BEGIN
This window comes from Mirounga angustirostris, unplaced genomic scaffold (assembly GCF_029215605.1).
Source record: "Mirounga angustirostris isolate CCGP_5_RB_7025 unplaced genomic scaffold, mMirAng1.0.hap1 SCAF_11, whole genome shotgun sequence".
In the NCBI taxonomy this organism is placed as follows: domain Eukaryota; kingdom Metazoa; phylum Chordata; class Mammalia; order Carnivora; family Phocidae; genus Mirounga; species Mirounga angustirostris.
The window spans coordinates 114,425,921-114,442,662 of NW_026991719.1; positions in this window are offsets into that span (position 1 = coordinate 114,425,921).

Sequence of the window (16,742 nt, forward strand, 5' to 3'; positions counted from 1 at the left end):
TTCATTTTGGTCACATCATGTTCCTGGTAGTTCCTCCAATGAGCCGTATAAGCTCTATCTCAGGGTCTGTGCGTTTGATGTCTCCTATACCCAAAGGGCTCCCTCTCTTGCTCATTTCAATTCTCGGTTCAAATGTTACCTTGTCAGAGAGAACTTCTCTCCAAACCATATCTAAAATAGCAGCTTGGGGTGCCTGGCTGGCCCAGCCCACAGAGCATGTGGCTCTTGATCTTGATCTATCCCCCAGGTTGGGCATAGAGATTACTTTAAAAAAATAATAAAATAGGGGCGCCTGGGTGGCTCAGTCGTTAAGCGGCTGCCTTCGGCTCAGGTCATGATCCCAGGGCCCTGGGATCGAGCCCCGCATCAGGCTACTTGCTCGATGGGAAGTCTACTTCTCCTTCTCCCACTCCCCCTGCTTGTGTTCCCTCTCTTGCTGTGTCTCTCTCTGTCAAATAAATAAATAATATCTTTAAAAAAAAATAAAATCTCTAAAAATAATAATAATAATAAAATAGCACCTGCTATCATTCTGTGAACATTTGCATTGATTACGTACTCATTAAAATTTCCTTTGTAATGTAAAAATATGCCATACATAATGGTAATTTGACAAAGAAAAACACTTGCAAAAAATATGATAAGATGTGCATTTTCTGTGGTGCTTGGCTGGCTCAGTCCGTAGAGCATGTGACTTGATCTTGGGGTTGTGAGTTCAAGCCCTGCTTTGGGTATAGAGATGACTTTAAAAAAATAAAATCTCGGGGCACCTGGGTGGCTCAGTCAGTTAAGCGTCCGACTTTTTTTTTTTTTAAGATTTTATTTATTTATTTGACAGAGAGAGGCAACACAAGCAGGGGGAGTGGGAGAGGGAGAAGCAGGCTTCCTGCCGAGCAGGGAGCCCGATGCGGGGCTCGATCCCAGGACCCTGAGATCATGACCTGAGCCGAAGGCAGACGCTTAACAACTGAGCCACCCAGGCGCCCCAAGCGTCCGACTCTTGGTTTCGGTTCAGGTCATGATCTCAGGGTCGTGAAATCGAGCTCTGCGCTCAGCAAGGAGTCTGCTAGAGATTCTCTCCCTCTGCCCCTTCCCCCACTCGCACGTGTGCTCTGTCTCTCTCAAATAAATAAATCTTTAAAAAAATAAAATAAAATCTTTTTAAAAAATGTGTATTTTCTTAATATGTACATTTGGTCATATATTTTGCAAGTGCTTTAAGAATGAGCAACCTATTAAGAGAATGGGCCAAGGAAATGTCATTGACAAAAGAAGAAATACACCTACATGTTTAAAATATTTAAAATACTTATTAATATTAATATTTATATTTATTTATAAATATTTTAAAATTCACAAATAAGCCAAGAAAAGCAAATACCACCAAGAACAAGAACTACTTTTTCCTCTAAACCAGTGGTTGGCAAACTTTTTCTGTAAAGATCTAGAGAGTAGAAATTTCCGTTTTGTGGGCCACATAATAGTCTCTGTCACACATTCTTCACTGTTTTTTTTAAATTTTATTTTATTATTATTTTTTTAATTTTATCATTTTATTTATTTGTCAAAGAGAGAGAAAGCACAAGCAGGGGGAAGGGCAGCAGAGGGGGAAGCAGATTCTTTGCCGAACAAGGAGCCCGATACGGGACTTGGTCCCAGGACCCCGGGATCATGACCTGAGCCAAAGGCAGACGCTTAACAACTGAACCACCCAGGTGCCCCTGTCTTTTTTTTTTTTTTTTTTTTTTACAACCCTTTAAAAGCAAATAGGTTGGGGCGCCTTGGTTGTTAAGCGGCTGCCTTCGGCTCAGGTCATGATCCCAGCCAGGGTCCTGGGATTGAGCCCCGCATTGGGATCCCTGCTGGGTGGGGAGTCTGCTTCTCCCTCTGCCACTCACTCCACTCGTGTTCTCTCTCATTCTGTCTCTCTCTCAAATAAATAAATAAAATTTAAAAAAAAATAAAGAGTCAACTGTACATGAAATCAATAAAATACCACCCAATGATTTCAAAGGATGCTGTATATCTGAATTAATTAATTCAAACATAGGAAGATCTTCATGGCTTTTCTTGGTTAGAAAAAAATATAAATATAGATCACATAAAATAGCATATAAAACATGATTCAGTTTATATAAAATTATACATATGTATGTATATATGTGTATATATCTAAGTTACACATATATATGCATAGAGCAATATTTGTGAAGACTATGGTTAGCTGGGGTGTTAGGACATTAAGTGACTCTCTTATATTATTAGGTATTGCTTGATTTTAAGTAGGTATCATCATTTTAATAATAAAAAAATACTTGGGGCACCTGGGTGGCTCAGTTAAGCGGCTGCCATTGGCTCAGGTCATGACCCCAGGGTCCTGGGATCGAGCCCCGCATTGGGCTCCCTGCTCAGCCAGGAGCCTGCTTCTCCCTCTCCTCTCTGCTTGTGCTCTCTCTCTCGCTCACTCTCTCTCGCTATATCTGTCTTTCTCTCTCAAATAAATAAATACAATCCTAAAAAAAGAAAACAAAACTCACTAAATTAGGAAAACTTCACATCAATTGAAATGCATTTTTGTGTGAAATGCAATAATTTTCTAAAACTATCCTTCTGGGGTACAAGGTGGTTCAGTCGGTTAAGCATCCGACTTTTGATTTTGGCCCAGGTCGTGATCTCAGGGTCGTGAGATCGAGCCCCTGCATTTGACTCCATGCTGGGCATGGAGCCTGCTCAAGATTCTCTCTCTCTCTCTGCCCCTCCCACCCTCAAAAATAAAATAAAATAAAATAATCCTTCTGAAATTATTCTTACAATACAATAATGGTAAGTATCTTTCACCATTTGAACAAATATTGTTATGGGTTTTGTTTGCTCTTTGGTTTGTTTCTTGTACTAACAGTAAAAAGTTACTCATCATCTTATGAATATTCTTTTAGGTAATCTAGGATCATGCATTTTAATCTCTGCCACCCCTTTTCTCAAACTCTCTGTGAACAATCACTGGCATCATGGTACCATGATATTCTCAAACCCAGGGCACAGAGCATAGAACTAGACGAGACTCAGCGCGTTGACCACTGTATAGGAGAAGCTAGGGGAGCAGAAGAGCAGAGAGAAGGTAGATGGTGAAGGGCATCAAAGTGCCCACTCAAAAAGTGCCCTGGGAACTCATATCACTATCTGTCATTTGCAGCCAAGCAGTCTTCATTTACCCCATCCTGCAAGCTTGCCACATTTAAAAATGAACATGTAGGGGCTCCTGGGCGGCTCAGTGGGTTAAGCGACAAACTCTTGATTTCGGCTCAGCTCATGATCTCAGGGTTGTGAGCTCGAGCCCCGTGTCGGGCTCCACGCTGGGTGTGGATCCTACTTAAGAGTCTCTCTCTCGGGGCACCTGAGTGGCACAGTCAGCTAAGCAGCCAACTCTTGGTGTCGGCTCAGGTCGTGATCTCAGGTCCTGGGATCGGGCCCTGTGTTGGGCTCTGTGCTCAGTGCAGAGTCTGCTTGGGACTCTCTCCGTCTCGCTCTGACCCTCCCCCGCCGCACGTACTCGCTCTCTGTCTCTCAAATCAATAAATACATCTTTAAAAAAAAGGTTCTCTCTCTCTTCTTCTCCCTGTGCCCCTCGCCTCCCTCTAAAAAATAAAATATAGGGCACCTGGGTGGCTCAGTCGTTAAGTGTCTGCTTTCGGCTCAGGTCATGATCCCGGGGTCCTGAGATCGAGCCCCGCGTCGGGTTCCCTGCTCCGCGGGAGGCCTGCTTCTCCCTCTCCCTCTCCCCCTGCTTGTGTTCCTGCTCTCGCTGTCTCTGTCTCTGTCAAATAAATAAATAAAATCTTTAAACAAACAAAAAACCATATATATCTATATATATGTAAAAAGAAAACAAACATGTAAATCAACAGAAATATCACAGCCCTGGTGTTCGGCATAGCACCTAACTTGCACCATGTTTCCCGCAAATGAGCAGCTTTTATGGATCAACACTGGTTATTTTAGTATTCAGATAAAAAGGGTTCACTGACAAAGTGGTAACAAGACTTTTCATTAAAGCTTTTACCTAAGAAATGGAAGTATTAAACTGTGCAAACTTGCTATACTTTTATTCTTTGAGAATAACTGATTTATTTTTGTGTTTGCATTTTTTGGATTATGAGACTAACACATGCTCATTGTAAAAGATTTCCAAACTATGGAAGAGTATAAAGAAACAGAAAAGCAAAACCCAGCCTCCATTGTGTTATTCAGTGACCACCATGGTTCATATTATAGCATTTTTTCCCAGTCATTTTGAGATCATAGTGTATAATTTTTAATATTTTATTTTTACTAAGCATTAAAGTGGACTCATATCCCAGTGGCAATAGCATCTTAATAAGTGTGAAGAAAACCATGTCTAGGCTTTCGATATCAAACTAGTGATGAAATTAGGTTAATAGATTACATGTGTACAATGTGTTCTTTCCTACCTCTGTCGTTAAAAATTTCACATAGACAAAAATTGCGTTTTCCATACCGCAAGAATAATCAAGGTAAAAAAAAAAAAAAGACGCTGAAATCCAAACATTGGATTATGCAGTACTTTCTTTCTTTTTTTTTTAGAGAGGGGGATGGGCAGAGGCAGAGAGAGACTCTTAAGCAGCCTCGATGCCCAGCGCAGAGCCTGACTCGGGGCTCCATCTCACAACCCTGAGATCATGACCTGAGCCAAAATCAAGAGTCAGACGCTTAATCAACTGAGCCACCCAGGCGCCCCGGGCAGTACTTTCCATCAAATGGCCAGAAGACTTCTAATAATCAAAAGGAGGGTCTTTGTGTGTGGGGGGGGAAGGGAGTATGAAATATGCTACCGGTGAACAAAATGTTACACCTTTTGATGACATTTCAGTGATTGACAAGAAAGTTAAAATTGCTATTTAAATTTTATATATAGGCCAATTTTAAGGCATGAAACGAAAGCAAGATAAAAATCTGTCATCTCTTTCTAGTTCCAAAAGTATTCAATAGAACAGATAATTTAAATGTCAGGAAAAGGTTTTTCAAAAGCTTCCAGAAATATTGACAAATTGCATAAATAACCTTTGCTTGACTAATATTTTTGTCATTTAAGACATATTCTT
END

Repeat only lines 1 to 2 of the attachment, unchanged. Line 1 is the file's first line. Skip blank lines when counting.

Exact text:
This window comes from Mirounga angustirostris, unplaced genomic scaffold (assembly GCF_029215605.1).
Source record: "Mirounga angustirostris isolate CCGP_5_RB_7025 unplaced genomic scaffold, mMirAng1.0.hap1 SCAF_11, whole genome shotgun sequence".